From it I learned that Struts did not use the event model, what an Observer pattern was, and a better way to organize your backing bean (controller bean/data bean) code.
From this thread, we have the following:
It depends, "controller" can have many meanings. In the purist version, the MVC model is a triangle (http://en.wikipedia.org/wiki/Model%E2%80%93view%E2%80%93controller). The model exposes the data and services, the controller is the one in charge of calling the model, and the view represents it, calling the controller whenever a UI event occurs and observing (observer pattern http://en.wikipedia.org/wiki/Observer_pattern) the model layer for change and updating itself if something happens.
Now, since the Web model is a detached one, that last interaction is not possible so the MVC model in the Java web world is a mutation of the pure one. As of Struts, the controller was defined as the component in charge of managing the page flow, the navigation of which was implemented by two type of entities, the Action and the struts-config.xml file (and the control flow engine running it). With JSF, the event model like that of Swing was added, providing a way to implement another part of the controller layer -- the UI event management -- through various listeners. Each listener can therefore be considered a controller or part of a bigger controller (depending how you implement it) since these listeners can modify the component (refresh it, change its state, etc.). Also, since those listeners are accessed through EL and call managed bean methods in the end, then yes, I consider some managed beans a controller (or a part of a controller) -- but only if they are not used to store data. I call the latter data beans, and they often implement an interface from the model layer so that they can be used as service call parameters. So, in the pages, you have:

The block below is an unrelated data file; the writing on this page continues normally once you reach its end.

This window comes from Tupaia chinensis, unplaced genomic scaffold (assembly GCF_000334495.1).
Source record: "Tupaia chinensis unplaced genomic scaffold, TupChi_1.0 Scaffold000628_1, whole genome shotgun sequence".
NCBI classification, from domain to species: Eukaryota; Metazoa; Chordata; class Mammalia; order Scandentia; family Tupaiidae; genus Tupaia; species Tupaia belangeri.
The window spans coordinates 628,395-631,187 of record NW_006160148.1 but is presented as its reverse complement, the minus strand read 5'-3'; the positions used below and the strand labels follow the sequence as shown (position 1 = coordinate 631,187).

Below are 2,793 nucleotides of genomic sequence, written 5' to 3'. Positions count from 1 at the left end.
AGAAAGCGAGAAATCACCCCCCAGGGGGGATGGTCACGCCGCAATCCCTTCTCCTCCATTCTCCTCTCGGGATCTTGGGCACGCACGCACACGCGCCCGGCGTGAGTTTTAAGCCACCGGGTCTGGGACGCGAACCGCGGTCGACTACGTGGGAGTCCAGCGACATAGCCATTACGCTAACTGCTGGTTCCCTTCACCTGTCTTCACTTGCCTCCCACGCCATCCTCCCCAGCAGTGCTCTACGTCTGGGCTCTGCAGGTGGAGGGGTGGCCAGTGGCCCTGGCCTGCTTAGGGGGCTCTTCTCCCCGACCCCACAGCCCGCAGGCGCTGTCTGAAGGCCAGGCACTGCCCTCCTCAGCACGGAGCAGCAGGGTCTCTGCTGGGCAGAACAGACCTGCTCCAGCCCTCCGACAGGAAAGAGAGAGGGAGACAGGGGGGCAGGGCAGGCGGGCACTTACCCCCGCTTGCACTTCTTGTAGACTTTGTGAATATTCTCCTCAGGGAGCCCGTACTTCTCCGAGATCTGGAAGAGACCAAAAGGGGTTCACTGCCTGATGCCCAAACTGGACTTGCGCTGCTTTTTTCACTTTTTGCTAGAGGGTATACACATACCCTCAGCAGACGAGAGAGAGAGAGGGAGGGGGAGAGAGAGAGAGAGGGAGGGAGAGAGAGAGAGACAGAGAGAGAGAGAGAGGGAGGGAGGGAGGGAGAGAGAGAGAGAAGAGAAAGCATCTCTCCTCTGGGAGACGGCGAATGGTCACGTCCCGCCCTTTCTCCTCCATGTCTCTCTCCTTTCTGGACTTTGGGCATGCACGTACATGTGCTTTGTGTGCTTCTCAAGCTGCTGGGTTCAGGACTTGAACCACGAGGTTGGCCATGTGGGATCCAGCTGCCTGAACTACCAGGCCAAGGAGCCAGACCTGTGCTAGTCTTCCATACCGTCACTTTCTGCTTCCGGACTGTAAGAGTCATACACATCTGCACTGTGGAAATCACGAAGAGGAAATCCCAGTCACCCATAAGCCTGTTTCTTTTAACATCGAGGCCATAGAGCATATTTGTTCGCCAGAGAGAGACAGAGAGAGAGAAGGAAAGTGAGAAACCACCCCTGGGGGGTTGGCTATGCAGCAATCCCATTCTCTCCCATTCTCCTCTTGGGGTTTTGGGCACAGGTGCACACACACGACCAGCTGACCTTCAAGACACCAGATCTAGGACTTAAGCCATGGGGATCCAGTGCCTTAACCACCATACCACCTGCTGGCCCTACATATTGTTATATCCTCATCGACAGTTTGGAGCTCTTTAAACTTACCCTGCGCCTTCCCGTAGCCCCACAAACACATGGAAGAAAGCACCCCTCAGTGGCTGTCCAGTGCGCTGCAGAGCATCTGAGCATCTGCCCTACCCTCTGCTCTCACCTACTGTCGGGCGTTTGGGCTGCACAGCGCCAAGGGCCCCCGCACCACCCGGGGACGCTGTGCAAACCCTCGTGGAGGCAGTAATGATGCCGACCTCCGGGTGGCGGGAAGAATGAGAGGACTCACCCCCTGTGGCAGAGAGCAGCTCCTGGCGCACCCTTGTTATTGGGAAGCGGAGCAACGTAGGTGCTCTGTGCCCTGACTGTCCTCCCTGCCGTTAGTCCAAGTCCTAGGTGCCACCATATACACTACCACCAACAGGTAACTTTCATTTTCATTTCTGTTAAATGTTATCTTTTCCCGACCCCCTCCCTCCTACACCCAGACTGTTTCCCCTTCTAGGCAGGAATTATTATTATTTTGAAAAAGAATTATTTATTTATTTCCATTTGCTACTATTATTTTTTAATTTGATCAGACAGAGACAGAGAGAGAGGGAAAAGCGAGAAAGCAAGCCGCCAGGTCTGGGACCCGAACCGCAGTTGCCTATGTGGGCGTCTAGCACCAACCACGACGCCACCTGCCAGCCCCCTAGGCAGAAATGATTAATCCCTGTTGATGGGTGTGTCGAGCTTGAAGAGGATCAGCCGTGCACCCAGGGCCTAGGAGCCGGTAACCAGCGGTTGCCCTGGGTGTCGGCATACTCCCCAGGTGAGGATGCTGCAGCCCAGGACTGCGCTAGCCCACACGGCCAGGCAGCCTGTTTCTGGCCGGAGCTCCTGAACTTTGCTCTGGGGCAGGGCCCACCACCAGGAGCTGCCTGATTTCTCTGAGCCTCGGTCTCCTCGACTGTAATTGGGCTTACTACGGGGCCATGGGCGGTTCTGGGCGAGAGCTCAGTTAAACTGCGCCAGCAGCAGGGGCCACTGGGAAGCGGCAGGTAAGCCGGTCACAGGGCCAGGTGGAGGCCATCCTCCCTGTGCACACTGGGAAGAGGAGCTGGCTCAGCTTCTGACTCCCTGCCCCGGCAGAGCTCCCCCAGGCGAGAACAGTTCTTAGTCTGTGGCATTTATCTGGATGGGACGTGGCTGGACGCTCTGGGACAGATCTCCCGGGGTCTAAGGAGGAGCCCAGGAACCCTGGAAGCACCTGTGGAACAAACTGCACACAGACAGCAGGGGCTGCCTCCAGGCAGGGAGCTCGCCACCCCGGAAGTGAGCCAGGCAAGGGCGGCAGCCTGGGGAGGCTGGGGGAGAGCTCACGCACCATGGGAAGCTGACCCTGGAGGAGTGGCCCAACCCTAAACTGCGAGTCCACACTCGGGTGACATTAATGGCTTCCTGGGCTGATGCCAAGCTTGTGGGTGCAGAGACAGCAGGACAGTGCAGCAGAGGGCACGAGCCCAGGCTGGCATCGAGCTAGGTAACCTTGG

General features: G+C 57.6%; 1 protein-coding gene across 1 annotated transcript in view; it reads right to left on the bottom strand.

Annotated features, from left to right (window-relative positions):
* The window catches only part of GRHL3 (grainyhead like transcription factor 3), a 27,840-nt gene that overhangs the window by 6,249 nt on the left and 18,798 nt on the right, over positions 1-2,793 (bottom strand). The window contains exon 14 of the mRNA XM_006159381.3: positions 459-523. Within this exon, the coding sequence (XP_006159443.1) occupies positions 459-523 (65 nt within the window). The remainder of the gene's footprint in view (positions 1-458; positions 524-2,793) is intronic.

Since the controller bean often needs access to the data bean, I inject the data bean into the controller bean (using the managed-property feature of JSF) when the controller is created. The data bean is stored in a persistent scope like session or page flow and must therefore be Serializable. The controller bean, on the other hand, must be stateless; so it can only be placed in the backing bean or the request scope and cannot be Serializable since UIComponent (the root class for components) isn't and can be bound in the bean.
So yes, I call a backing bean a "controller" since they manage the UI interactions, call the model layer services and participate in the navigation through the action's outcome which is everything a controller should do. However, the controller layer is also completed by the JSF's NavigationHandler, which takes care of the actual page flow from the outcomes.
So to summarize, I consider:
- Managed beans used to bind components and deal with events: backing beans, controllers, controller beans
- Managed beans used to store the data entered by the user: data beans, page flow beans, session bean
I hope it clarifies the concepts a bit,